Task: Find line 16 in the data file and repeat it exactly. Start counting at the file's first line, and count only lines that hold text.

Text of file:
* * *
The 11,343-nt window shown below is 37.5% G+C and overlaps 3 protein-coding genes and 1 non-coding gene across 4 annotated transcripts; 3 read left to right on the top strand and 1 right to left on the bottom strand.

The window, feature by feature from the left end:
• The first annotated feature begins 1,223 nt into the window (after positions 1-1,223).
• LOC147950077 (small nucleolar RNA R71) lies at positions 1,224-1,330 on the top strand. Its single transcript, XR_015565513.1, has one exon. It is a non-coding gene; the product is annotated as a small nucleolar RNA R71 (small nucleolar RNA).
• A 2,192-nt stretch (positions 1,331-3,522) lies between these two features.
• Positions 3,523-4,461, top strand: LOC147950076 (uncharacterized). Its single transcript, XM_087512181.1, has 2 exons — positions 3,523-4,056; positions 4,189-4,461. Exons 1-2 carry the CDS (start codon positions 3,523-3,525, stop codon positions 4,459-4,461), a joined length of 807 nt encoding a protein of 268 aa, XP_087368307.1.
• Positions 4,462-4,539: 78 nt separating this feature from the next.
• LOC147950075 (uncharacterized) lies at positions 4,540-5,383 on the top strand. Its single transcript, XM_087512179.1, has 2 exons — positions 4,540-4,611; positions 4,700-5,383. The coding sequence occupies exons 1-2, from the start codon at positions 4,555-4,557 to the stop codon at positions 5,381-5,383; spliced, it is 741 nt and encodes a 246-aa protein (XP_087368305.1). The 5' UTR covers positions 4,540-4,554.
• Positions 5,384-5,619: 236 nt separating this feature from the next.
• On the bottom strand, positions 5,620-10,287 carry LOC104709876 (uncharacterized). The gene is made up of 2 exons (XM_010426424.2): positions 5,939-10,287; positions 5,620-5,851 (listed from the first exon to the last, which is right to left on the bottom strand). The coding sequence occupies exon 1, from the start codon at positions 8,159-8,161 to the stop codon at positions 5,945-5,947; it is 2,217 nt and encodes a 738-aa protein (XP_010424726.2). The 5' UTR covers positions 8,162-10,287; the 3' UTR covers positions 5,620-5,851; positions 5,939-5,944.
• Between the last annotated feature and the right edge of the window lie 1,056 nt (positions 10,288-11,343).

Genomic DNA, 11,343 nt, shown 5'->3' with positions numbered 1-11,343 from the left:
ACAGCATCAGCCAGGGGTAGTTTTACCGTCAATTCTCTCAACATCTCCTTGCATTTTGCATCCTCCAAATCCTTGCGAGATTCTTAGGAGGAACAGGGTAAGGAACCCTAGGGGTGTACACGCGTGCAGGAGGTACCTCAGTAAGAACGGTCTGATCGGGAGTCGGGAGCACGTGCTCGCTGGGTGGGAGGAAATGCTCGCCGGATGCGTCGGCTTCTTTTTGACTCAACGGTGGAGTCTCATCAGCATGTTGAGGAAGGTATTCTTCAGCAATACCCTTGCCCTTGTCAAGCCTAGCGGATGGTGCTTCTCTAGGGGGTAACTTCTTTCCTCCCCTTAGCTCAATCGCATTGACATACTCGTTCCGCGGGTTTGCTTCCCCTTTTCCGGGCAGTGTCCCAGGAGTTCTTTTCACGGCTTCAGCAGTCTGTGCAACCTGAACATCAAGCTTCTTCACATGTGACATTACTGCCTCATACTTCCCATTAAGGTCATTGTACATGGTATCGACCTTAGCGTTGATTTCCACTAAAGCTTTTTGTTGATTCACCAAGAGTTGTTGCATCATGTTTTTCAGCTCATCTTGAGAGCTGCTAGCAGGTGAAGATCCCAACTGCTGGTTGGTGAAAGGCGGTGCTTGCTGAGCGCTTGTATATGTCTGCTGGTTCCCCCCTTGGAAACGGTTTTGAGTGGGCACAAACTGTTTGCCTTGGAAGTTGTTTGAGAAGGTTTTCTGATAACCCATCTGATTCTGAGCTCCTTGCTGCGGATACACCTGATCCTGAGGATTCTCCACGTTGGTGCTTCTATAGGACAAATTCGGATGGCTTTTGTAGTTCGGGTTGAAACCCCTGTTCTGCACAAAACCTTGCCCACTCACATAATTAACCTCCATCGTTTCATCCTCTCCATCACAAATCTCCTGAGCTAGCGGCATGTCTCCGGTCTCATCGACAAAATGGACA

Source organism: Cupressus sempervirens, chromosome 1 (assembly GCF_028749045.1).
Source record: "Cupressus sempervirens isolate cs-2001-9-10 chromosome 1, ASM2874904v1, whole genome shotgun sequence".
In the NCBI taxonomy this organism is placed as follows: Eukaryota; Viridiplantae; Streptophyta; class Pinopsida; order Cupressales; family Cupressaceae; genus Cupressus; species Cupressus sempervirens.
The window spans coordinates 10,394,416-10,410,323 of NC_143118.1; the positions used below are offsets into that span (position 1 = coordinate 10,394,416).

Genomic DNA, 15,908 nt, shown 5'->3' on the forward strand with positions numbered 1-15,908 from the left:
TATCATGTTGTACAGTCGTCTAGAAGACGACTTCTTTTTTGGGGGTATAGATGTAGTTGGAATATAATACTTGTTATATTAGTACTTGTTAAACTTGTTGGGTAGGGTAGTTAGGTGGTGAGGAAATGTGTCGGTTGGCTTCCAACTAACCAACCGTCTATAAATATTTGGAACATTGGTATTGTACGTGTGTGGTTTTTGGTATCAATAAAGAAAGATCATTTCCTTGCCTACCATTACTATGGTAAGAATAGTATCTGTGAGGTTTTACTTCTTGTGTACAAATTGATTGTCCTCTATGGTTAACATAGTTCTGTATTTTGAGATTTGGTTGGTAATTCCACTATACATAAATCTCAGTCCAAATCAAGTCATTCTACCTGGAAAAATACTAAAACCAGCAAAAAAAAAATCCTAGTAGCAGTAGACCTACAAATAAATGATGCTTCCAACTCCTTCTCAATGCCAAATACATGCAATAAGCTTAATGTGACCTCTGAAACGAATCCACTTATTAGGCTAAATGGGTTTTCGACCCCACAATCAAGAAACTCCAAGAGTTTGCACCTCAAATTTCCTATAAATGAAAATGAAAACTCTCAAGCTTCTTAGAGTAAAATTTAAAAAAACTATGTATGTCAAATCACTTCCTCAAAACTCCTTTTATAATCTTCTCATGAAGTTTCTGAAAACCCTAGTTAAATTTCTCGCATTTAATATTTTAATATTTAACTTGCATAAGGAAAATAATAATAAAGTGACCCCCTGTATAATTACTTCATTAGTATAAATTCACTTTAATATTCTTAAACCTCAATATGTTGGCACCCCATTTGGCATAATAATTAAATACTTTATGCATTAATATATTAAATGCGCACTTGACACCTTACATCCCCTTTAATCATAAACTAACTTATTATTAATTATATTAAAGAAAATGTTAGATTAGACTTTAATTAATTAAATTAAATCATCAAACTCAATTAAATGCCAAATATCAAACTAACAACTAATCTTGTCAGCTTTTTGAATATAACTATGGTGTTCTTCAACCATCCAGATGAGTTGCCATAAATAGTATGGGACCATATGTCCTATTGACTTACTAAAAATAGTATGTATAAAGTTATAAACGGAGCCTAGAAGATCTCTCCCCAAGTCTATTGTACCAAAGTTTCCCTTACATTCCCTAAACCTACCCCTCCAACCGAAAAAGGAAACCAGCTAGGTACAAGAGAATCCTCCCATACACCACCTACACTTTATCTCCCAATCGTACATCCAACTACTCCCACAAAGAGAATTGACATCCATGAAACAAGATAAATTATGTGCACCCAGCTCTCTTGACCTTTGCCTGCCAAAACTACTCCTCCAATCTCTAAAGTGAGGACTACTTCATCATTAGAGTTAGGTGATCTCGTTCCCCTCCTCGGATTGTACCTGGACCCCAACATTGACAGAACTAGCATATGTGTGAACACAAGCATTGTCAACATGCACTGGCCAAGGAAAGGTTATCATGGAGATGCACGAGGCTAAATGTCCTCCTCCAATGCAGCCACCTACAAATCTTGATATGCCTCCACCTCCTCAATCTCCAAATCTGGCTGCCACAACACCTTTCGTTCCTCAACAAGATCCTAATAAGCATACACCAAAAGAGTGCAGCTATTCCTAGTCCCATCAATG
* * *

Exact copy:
In the NCBI taxonomy this organism is placed as follows: Eukaryota; Viridiplantae; Streptophyta; class Pinopsida; order Cupressales; family Cupressaceae; genus Cupressus; species Cupressus sempervirens.